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Home » Charles III: A green king? – E&T

Charles III: A green king? – E&T

“It all seems obvious to me,” King Charles III recently told German President Frank-Walter Steinmeier, referring to the need for a green transition. During a boat ride to an electrolyser site in Hamburg’s harbour, the UK’s new monarch confessed he felt like he was becoming “a frustrated old man” over attitudes to the climate emergency.  

The King is certainly no stranger to the climate fight. Over the last 50 years, Charles III has been very public about his concern for the environment, with many of his statements blurring the lines of the Crown’s political neutrality. In this way, his accession to the throne is expected to limit his ability to be outspoken about matters of public policy. Yet, it also marks the first time that the UK has a declared environmentalist as Head of State.  

“We have to put ourselves on what might be called a war-like footing,” the King said during the COP26 climate conference in 2021. In his speech, he called for “a vast military-style campaign” that would “marshal the strength of the global private sector” and mobilise it for the climate fight. But is this a battle that he can – or even should – lead?  

The King delivered his first condemnation of single-use plastic at the age of 21, seven years before the phrase ‘global warming’ was coined. He recently recalled being called ‘dotty’ and ‘mad’ when he made the decision to invest in regenerative organic agriculture in his Highgrove estate, back in 1985. The criticism did not stop him. Seven years later, produce from the farm was used by the prince to start Duchy Originals – now Waitrose Duchy Organic – the UK’s largest own-label organic food and drink brand. Since 2009, the company has generated over £34m for The Prince of Wales’s Charitable Fund, which has been used to fund innovative farming projects such as a new field lab aiming to revolutionise grass management by using data from space to boost productivity.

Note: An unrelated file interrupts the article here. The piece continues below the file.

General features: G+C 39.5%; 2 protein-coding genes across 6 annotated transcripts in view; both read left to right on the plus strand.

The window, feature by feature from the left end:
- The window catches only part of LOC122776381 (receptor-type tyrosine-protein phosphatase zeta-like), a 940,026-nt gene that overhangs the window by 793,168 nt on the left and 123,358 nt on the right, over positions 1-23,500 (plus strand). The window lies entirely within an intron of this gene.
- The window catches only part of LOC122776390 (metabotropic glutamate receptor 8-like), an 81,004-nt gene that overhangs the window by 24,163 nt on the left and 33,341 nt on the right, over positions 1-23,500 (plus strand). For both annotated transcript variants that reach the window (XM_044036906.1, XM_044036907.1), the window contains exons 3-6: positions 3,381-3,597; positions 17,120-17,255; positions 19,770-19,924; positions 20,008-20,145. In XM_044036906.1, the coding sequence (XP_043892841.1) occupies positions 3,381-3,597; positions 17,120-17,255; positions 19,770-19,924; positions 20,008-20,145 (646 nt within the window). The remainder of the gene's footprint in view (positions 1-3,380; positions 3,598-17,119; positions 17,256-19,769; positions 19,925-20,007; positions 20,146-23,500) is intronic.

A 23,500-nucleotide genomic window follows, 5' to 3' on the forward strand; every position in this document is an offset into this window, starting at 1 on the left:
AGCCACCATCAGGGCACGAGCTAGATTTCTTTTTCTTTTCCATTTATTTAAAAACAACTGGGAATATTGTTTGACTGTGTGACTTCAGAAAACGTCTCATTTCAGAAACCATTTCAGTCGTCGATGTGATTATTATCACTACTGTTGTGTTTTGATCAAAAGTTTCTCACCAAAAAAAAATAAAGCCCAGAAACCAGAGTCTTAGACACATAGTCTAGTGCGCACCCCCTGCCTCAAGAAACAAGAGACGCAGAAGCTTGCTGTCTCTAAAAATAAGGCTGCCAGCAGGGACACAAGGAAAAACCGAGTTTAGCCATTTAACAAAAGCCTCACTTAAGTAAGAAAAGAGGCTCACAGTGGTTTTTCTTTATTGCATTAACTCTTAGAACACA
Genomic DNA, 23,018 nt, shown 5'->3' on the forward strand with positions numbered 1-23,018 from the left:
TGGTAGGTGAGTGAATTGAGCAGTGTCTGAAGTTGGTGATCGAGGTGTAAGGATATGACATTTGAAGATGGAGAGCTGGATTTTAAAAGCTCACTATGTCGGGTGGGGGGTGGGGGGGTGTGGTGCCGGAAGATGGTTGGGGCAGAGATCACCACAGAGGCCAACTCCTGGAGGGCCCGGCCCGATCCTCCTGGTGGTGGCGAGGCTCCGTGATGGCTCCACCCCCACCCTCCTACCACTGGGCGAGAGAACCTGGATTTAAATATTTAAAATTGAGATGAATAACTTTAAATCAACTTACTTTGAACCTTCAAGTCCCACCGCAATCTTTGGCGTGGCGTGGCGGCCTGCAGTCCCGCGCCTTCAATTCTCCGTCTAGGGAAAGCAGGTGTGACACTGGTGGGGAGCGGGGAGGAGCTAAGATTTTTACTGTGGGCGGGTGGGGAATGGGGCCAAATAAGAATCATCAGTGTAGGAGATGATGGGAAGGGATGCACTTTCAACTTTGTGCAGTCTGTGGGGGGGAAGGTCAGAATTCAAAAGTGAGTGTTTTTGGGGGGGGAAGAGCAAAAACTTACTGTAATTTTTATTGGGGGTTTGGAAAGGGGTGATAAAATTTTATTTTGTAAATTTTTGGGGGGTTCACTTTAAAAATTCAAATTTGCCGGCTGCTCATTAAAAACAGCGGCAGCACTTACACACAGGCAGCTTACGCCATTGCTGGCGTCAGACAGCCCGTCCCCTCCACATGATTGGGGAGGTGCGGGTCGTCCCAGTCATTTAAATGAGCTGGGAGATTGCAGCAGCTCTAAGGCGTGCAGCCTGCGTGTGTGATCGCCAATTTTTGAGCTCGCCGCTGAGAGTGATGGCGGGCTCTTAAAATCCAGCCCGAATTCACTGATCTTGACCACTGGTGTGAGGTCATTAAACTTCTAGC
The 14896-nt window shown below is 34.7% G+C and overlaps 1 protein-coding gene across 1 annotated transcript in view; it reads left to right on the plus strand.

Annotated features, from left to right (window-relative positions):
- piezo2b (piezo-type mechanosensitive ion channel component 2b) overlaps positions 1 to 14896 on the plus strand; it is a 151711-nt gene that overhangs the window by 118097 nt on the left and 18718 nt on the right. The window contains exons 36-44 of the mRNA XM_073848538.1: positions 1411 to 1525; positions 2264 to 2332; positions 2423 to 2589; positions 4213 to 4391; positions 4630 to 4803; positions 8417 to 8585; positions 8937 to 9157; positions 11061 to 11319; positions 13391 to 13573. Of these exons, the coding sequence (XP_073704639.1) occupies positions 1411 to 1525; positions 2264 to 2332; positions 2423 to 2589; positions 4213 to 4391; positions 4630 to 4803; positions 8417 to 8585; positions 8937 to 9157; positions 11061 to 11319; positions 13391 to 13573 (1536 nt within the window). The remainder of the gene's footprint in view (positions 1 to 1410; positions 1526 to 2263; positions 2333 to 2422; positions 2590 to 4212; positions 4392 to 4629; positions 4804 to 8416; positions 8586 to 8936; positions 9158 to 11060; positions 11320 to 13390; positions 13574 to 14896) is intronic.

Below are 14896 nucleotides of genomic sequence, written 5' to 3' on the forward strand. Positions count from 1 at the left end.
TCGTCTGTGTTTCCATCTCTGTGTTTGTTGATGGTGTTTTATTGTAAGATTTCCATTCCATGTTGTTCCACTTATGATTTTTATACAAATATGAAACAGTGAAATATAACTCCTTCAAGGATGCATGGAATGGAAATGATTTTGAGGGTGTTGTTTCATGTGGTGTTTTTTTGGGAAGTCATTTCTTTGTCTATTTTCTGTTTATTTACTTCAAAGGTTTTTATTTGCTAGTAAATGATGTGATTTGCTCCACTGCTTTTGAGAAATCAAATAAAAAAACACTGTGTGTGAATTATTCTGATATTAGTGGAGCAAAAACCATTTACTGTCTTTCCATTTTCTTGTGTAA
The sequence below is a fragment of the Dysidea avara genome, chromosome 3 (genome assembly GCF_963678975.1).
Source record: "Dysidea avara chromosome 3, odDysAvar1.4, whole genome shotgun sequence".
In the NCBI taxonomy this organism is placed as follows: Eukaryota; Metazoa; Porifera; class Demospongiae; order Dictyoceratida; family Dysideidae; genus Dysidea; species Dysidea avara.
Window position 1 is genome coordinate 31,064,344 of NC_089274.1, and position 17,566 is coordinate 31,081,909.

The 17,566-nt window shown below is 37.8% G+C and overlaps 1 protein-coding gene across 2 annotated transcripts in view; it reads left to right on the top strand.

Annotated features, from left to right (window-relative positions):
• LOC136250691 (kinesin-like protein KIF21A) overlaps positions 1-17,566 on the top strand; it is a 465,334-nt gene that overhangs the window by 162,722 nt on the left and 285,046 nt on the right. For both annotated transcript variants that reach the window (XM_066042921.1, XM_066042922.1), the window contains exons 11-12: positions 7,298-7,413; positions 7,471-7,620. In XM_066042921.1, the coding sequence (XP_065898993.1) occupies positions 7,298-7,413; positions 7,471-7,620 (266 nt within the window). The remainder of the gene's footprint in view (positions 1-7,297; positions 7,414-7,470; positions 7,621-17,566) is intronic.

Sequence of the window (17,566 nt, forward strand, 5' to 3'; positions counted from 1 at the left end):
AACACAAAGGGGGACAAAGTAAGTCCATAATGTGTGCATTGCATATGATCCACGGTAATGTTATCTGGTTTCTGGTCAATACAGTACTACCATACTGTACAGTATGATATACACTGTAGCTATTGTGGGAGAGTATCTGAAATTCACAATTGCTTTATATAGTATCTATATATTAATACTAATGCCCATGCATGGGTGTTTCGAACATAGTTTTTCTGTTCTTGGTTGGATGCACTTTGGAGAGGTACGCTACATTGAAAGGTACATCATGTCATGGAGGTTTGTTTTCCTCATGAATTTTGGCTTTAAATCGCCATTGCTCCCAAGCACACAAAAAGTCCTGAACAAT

“If farmers know more accurately how their pastures are performing, they can develop their business to make better use of them, delivering more forage for their animals,” says Kate Still, livestock adviser for Innovative Farmers and the Soil Association. “This increased information on productivity can build confidence to farm more agro-ecologically, creating healthier soils that can store more carbon and support more wildlife.”

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